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Coronavirus: Its Impact on the Property Market

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Published 1st April 2020

As I myself emerge from under the duvet having had a week of strange flu like symptons – it seems that for all intents and purposes the UK housing market is shut. It is temporarily closed for business. Nothing more, nothing less. It has not crashed, slumped or even slowed down. It has just stopped.

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The Impacts of Coronavirus

Aside from physical viewings not being allowed to take place at the moment, the real crunch point is that surveys and bank valuations cannot take place. Which basically means you can’t raise a mortgage…or certainly not under even half sensible terms. It doesn’t matter what market you’re dealing in – whether its wellington boots or bags of popcorn, for a market place to function people have to be able to trade within it. There has to be liquidity. While the banks are unable to safely lend money, the housing market is unable to function. Its as simple as that.

Aside from this, even deals agreed over the last few months will presumably be falling through left right and centre as people reassess changing situations.

What does this mean for our property market?

The primary question in my mind is how long will this situation remain?

And the secondary question (which is obviously related to the first one!) is what damage will be done to the UK economy in the meantime?

There are some excellent economic measures in place to protect both people and businesses, but they are temporary. What happens in 12 months? It takes considerable time for even a good business to recover from a few months with zero cash flow. Some businesses will go bust. Its inevitable some people will lose jobs and there will be forced house sales.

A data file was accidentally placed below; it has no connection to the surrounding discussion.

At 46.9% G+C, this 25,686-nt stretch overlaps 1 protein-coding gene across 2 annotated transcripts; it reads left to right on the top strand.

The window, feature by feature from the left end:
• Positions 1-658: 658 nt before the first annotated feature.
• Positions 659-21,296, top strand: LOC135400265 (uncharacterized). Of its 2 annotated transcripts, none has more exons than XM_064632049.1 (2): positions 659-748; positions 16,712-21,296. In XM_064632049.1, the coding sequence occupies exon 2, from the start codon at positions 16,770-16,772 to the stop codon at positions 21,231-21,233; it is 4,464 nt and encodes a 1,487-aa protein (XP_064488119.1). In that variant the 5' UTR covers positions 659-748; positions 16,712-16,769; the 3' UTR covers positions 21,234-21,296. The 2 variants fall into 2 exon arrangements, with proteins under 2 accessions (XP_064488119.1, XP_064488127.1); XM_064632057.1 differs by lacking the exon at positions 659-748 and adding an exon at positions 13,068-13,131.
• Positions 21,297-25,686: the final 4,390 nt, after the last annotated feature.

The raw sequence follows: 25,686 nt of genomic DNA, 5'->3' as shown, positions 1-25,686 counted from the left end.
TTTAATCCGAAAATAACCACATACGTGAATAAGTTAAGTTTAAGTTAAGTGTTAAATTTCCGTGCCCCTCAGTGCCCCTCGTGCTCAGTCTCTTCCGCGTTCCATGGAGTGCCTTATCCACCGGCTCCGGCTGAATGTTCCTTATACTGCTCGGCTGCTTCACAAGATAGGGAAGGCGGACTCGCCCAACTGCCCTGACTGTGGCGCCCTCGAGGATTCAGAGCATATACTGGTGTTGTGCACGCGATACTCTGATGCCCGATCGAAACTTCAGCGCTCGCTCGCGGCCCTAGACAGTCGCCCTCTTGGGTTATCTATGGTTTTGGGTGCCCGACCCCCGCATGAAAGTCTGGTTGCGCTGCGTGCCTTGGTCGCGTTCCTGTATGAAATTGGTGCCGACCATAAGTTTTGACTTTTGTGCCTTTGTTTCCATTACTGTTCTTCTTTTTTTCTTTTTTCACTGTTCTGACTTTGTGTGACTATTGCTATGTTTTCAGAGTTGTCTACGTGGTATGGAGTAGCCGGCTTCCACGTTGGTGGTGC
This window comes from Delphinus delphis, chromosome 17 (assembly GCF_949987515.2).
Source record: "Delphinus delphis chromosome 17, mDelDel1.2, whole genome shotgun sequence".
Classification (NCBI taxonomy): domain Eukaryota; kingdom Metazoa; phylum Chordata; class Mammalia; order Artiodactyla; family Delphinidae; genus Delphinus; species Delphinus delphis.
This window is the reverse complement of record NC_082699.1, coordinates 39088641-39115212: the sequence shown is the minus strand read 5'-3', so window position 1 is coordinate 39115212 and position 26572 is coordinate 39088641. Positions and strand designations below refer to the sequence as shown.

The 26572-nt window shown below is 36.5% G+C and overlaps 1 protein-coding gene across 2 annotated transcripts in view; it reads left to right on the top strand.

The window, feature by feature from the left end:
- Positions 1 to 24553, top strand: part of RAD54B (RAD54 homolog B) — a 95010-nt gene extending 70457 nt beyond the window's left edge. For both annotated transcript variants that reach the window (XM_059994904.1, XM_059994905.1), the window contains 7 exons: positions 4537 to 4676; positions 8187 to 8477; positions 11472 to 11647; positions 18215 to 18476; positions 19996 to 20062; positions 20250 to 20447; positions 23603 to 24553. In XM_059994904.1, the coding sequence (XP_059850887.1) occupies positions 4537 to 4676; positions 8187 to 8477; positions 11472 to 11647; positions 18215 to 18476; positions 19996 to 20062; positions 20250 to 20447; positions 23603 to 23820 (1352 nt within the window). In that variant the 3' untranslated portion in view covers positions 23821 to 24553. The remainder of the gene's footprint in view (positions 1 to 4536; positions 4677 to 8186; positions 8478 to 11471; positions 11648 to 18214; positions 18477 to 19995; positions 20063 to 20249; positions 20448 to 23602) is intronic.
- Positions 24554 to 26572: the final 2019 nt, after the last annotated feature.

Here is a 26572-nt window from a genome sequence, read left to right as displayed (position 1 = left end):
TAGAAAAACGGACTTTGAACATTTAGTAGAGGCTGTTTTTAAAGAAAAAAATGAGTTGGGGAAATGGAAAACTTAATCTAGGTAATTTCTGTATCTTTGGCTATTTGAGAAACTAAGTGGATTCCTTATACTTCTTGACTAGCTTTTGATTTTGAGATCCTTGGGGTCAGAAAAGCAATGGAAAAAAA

Working on that assumption – it begs the question, how comfortable are the banks going to be lending money to individuals whose future income may be uncertain? And then added into that perfect little storm, will be the fact that even when things do get going again – how long will it be before either borrowers, valuers, or lenders will be able to trust any price or reliable market data? Its not pretty is it. So many variables. So many moving parts.

What will recovery look like?

I re-iterate, this does not necessarily mean a price crash or a fall in underlying property values. What it does mean is that transaction volumes will dry up for a period of time. To give this context, in China, property transactions were around zero for the 3 weeks following movement restrictions and have since (2 months later) recovered to 50% of their 4 year average.

So – my expectation is that while the actual pandemic and social lock-down, etc may even turn out to be shortlived – the property market itself is likely to take a fair while longer to return to full health. I’m absolutely sure it will get there, a combination of low interest rates and rising inflation will certainly help – but it might be a wee while yet. Hold on tight folks!

As an aside, you can’t buy or sell right now, so stewing about house prices is probably a waste of time anyway. Just get yourself as prepared as you can for when the market mobilises again.

We’re continuing to release content that will be relevant to help everyone on the other side. As well as on here, you’ll find it on YouTubeTwitterInstagramFacebookThe Move iQ Podcast

Last Updated: April 2nd, 2020

Phil Spencer

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